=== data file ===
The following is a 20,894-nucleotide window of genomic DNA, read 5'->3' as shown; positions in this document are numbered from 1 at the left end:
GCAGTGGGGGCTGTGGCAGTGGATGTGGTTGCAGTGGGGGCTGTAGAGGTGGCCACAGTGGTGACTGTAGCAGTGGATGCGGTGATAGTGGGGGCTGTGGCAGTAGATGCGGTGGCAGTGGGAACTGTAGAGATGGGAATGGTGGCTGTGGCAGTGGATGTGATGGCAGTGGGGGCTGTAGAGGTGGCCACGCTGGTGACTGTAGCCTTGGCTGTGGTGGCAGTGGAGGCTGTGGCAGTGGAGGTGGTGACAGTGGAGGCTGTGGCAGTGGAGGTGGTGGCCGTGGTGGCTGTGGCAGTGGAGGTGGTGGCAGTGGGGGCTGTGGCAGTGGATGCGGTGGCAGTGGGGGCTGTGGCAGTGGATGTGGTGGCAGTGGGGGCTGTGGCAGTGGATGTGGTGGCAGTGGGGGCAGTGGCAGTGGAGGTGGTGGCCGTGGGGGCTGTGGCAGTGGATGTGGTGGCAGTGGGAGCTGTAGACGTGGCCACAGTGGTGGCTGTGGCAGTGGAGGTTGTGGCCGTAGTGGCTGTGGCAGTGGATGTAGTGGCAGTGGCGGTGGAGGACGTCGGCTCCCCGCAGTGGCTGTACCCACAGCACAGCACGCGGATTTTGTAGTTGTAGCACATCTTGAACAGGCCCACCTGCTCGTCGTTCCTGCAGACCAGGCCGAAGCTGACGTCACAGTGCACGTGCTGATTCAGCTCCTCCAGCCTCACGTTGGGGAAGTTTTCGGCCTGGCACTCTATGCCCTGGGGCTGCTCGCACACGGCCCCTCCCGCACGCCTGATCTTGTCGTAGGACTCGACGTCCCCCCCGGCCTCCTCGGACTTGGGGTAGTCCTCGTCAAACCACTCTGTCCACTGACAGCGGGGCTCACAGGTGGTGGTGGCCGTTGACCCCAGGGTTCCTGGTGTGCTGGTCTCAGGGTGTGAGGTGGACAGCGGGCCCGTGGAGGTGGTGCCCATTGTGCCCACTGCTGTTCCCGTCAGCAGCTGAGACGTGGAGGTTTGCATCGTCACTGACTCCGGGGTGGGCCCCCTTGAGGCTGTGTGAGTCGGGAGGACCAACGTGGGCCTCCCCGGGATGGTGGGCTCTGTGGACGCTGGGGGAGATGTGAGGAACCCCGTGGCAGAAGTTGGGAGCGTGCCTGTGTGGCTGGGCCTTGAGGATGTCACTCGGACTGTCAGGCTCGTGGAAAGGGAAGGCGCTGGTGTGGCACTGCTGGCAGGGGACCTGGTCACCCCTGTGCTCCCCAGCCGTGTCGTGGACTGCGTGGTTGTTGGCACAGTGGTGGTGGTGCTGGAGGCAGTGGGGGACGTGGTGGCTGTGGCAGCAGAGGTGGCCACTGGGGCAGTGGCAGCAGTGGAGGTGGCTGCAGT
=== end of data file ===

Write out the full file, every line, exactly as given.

The following is a 20,894-nucleotide window of genomic DNA, read 5'->3' as shown; positions in this document are numbered from 1 at the left end:
GCAGTGGGGGCTGTGGCAGTGGATGTGGTTGCAGTGGGGGCTGTAGAGGTGGCCACAGTGGTGACTGTAGCAGTGGATGCGGTGATAGTGGGGGCTGTGGCAGTAGATGCGGTGGCAGTGGGAACTGTAGAGATGGGAATGGTGGCTGTGGCAGTGGATGTGATGGCAGTGGGGGCTGTAGAGGTGGCCACGCTGGTGACTGTAGCCTTGGCTGTGGTGGCAGTGGAGGCTGTGGCAGTGGAGGTGGTGACAGTGGAGGCTGTGGCAGTGGAGGTGGTGGCCGTGGTGGCTGTGGCAGTGGAGGTGGTGGCAGTGGGGGCTGTGGCAGTGGATGCGGTGGCAGTGGGGGCTGTGGCAGTGGATGTGGTGGCAGTGGGGGCTGTGGCAGTGGATGTGGTGGCAGTGGGGGCAGTGGCAGTGGAGGTGGTGGCCGTGGGGGCTGTGGCAGTGGATGTGGTGGCAGTGGGAGCTGTAGACGTGGCCACAGTGGTGGCTGTGGCAGTGGAGGTTGTGGCCGTAGTGGCTGTGGCAGTGGATGTAGTGGCAGTGGCGGTGGAGGACGTCGGCTCCCCGCAGTGGCTGTACCCACAGCACAGCACGCGGATTTTGTAGTTGTAGCACATCTTGAACAGGCCCACCTGCTCGTCGTTCCTGCAGACCAGGCCGAAGCTGACGTCACAGTGCACGTGCTGATTCAGCTCCTCCAGCCTCACGTTGGGGAAGTTTTCGGCCTGGCACTCTATGCCCTGGGGCTGCTCGCACACGGCCCCTCCCGCACGCCTGATCTTGTCGTAGGACTCGACGTCCCCCCCGGCCTCCTCGGACTTGGGGTAGTCCTCGTCAAACCACTCTGTCCACTGACAGCGGGGCTCACAGGTGGTGGTGGCCGTTGACCCCAGGGTTCCTGGTGTGCTGGTCTCAGGGTGTGAGGTGGACAGCGGGCCCGTGGAGGTGGTGCCCATTGTGCCCACTGCTGTTCCCGTCAGCAGCTGAGACGTGGAGGTTTGCATCGTCACTGACTCCGGGGTGGGCCCCCTTGAGGCTGTGTGAGTCGGGAGGACCAACGTGGGCCTCCCCGGGATGGTGGGCTCTGTGGACGCTGGGGGAGATGTGAGGAACCCCGTGGCAGAAGTTGGGAGCGTGCCTGTGTGGCTGGGCCTTGAGGATGTCACTCGGACTGTCAGGCTCGTGGAAAGGGAAGGCGCTGGTGTGGCACTGCTGGCAGGGGACCTGGTCACCCCTGTGCTCCCCAGCCGTGTCGTGGACTGCGTGGTTGTTGGCACAGTGGTGGTGGTGCTGGAGGCAGTGGGGGACGTGGTGGCTGTGGCAGCAGAGGTGGCCACTGGGGCAGTGGCAGCAGTGGAGGTGGCTGCAGT